Broadband over power line (BPL) is a technology that allows data to be transmitted over utility power lines. BPL is also sometimes called Internet over power line (IPL), power line communication (PLC) or power line telecommunication (PLT). The technology uses medium wave, short wave and low-band VHF frequencies and operates at speeds similar to those of digital subscriber line (DSL). BPL has existed for many years, but so far, hasn't been implemented in the United States on a broad scale because of technical difficulties involving interference. For instance, amateur radio operators have voiced concerns that BPL will interfere with ham radio, an important communication technology in times of disaster.
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Initially it was hoped that BPL would allow electric companies to provide high-speed access to the Internet across what providers call "the last mile." In this scenario, the service provider would deliver phone, television and Internet services over fiber or copper-based long haul networks all the way to the neighborhood or curb and then power lines would bring the signals into the subscriber's home. The BPL subscriber would install a modem that plugs into an ordinary wall outlet and pay a subscription fee similar to those paid for other types of Internet service. No phone, cable service or satellite connection would be required.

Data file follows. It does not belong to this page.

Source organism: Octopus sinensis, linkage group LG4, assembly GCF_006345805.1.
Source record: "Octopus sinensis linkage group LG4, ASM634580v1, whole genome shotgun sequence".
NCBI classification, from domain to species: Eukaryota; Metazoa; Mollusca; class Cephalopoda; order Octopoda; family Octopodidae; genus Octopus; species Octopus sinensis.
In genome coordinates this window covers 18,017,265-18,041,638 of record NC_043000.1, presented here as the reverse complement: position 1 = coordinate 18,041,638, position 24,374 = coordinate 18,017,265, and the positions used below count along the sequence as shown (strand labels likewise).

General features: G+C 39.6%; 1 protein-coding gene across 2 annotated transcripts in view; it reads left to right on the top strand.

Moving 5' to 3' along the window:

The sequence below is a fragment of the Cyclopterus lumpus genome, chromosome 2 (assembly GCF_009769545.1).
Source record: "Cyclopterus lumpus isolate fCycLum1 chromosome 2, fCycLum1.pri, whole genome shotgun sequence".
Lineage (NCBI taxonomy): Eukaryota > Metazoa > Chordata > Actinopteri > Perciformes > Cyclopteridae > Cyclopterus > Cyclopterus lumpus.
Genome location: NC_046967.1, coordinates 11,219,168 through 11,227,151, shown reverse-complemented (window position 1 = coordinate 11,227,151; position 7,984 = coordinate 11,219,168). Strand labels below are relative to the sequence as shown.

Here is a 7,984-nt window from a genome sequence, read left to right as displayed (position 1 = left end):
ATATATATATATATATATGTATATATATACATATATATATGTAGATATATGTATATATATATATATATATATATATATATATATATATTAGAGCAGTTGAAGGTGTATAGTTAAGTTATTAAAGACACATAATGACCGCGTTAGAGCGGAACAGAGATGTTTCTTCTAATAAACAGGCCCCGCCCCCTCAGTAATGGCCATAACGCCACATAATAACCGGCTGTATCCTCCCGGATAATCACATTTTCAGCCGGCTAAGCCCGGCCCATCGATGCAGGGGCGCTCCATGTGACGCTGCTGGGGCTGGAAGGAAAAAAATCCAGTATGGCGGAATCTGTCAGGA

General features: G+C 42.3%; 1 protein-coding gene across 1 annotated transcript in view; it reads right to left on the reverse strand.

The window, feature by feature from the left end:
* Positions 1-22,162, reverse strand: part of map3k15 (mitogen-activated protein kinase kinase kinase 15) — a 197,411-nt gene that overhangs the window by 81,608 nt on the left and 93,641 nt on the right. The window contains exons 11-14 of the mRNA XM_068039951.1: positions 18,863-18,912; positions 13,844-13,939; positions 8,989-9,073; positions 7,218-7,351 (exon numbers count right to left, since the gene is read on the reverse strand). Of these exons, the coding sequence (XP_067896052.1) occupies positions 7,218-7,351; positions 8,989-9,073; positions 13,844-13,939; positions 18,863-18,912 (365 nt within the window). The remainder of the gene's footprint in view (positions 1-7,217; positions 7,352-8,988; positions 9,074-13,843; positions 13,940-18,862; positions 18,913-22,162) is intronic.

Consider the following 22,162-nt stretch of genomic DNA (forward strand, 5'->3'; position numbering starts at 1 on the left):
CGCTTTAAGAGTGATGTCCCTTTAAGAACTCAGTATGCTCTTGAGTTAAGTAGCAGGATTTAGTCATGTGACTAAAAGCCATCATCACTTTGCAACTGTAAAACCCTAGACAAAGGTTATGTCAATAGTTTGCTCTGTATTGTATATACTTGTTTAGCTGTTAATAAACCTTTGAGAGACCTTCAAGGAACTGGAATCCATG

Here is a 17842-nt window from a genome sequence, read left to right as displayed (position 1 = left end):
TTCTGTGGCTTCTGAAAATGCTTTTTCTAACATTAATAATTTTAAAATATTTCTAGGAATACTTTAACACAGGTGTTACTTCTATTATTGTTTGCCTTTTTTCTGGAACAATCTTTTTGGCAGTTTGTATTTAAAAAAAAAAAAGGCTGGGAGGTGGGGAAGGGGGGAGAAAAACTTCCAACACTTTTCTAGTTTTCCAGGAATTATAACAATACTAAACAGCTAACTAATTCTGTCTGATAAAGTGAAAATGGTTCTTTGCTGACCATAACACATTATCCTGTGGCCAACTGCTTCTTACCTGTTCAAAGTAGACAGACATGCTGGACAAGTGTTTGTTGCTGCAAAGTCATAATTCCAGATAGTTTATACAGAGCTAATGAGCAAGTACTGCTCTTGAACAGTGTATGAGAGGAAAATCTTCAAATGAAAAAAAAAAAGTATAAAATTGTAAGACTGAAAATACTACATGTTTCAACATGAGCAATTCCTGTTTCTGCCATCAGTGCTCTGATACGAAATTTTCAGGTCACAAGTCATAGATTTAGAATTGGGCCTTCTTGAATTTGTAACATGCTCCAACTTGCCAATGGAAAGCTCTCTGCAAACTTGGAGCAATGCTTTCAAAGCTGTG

Proponents of the technology speculate that even if BPL is not accepted as a viable way to deliver high-speed Internet access, it may find a place in helping consumers to manage their energy consumption. High-speed data transmission between electrical plugs in a building would allow devices such as thermostats, appliances and smart meters to communicate with each other.